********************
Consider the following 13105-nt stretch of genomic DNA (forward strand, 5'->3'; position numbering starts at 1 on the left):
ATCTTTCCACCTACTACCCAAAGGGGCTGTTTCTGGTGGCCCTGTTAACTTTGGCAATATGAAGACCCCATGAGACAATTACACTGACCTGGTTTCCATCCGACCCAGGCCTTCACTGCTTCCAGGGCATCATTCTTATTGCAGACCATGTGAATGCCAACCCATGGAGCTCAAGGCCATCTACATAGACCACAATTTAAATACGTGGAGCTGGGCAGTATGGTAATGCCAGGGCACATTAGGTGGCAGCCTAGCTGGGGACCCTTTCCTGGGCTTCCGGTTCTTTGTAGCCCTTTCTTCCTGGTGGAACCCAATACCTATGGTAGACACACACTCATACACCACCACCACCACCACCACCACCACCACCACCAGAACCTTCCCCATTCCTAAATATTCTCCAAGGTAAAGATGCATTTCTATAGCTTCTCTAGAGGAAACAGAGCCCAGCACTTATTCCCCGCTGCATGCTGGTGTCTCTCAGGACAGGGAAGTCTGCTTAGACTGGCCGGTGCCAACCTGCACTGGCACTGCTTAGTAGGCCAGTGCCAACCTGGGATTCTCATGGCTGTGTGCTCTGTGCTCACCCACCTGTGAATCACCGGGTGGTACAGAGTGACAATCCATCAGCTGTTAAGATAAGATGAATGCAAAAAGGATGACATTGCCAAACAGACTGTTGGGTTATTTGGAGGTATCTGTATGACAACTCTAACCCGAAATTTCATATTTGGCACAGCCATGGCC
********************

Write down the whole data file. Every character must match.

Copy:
Consider the following 13105-nt stretch of genomic DNA (forward strand, 5'->3'; position numbering starts at 1 on the left):
ATCTTTCCACCTACTACCCAAAGGGGCTGTTTCTGGTGGCCCTGTTAACTTTGGCAATATGAAGACCCCATGAGACAATTACACTGACCTGGTTTCCATCCGACCCAGGCCTTCACTGCTTCCAGGGCATCATTCTTATTGCAGACCATGTGAATGCCAACCCATGGAGCTCAAGGCCATCTACATAGACCACAATTTAAATACGTGGAGCTGGGCAGTATGGTAATGCCAGGGCACATTAGGTGGCAGCCTAGCTGGGGACCCTTTCCTGGGCTTCCGGTTCTTTGTAGCCCTTTCTTCCTGGTGGAACCCAATACCTATGGTAGACACACACTCATACACCACCACCACCACCACCACCACCACCACCACCAGAACCTTCCCCATTCCTAAATATTCTCCAAGGTAAAGATGCATTTCTATAGCTTCTCTAGAGGAAACAGAGCCCAGCACTTATTCCCCGCTGCATGCTGGTGTCTCTCAGGACAGGGAAGTCTGCTTAGACTGGCCGGTGCCAACCTGCACTGGCACTGCTTAGTAGGCCAGTGCCAACCTGGGATTCTCATGGCTGTGTGCTCTGTGCTCACCCACCTGTGAATCACCGGGTGGTACAGAGTGACAATCCATCAGCTGTTAAGATAAGATGAATGCAAAAAGGATGACATTGCCAAACAGACTGTTGGGTTATTTGGAGGTATCTGTATGACAACTCTAACCCGAAATTTCATATTTGGCACAGCCATGGCC